Co-presented with Performa, “Hellzapoppin’” begins with two video clips played side by side: the original film Hellzapoppin’ (1941), with Frankie Manning’s Lindy Hop choreography, is paired with a boys’ boarding school pillow fight scene from Jean Vigo’s Zero for Conduct (1933). Once the stage lights come up on the live dancers, it becomes apparent Lindy Hop is also their subject. But where the Lindy Hoppers of the film bounce, grin, and fly in a party of a dance, Rainer’s ensemble is doing a walk-through version. They take signature Lindy moves apart at the seams to reveal the performance mechanics that lay beneath. (Pat Catterson is credited for providing jitterbug research.) At this slow pace, we find new appreciation for a shoulder twitch, the way a leg stretched out with a flexed ankle can rock the body backward. Performing in two clusters of four on opposite sides of the stage, the dancers repeatedly take care to set up flips, walkovers, and other spring action partnering. Without velocity as an assist, it takes a team to accomplish what one Lindy Hopping couple makes appear as effortless.
While Frankie Manning’s dancers are all Black, Rainer’s ensemble is mostly White, which underlines the central statement of “Hellzapoppin.’” Black dancer David Thomson in pre-recorded voice-over reads a script as the character of Apollo Musagetes. Written by Rainer, a White woman, it’s a biting commentary on racism in the United States, delivered with deceptively warm intonation: statistics of racial inequality, an anecdote about a White woman who cluelessly insults a coworker of color, quotes from the poet Terrence Hayes, comedian Tracy Morgan, James Baldwin and more. At just the moment when one might question the wisdom of proposing that a Greek god from Mount Olympus, where he notes there are no people of color, might chastise a progressive New York City audience about race, out jumps a White woman (played by Chalfant) from said audience to indignantly demand of the performers, “What about the bees?” followed by “Why aren’t you dealing with Roe v Wade”? and a litany of other urgent issues not being addressed in the show. It’s a goofy moment that allows Rainer a cameo as she enters to calm the outraged woman with, “Come and sit down, we can talk about this later.”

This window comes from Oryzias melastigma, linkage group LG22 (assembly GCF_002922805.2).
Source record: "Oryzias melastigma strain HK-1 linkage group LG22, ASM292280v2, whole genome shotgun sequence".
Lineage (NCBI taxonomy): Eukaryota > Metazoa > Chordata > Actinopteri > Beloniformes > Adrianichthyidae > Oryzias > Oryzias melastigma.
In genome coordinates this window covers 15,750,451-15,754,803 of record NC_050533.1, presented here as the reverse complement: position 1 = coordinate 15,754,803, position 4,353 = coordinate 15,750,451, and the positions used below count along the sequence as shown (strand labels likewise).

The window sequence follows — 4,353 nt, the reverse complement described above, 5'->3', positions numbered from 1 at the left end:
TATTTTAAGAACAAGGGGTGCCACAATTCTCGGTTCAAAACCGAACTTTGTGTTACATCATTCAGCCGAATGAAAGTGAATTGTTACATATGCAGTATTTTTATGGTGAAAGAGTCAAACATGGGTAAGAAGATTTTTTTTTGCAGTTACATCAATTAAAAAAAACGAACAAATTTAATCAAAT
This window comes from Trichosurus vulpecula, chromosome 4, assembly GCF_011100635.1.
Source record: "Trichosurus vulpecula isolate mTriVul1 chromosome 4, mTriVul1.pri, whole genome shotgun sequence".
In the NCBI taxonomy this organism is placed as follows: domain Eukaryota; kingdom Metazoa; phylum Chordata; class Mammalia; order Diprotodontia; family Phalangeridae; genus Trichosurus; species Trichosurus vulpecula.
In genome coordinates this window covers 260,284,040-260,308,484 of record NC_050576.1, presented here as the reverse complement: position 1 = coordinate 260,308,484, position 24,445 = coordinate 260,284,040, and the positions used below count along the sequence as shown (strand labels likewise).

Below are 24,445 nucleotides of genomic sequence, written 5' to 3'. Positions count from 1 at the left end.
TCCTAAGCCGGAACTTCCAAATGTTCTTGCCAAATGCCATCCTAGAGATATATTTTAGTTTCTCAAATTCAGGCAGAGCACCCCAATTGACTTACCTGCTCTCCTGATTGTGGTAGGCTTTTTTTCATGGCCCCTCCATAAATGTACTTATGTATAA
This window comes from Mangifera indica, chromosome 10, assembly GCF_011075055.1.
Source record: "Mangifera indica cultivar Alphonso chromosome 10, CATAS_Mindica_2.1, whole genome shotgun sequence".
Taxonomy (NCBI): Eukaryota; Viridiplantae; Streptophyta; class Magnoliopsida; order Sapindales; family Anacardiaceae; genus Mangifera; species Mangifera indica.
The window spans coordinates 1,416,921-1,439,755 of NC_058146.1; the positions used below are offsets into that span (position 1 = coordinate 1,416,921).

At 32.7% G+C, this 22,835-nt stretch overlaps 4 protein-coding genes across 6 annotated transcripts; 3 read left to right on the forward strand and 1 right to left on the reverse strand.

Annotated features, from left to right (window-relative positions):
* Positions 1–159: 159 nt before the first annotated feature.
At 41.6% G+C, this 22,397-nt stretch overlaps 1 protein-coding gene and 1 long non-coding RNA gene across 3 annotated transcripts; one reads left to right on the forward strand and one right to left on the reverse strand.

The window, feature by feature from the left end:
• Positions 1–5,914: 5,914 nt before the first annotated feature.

Another nice surprise is when the dancers switch from a crouched, ready to spring Lindy posture, to the upright spine of ballet in a rendition of Fokine’s “The Dying Swan.” Suddenly, the lithe Brittany Engels-Adams is fluttering her arms like a bird. This “Dying Swan” sample refers me back to the earlier screening of “After Many a Summer Dies the Swan: Hybrid,” Rainer’s 2002 collaboration with White Oak Dance that shares the “Hellzapoppin” program bill. It’s an example of a doubling effect that serves to hold together otherwise disparate elements of the production—throughout the evening there are always two activities happening onstage simultaneously, such as two film clips, two clusters of dancers.
Other unrelated features also have elements that mirror each other, like when we see Emily Coates performing in both the video from 20 years ago, and live today onstage. The boarding school pillow fight too is an echo. Pillows make an appearance in the White Oak Dance choreography and Rainer has famously made use of pillows in her Judson-era work. That the video title is a literary reference (both a Tennyson poem and an Aldous Huxley novel) speaks to the way Rainer juggles multiple influences together. The evening ends with a passage from Joyce’s Ulysses, recited by a spotlight encircled Chalfant, next to a video screen image of a cresting ocean wave. Unclear what to make of this ending, we might look to Rainer’s compositional pattern as a possible lens: two balls in play at once, always offering a choice of where to look. The crowd gave her a standing ovation.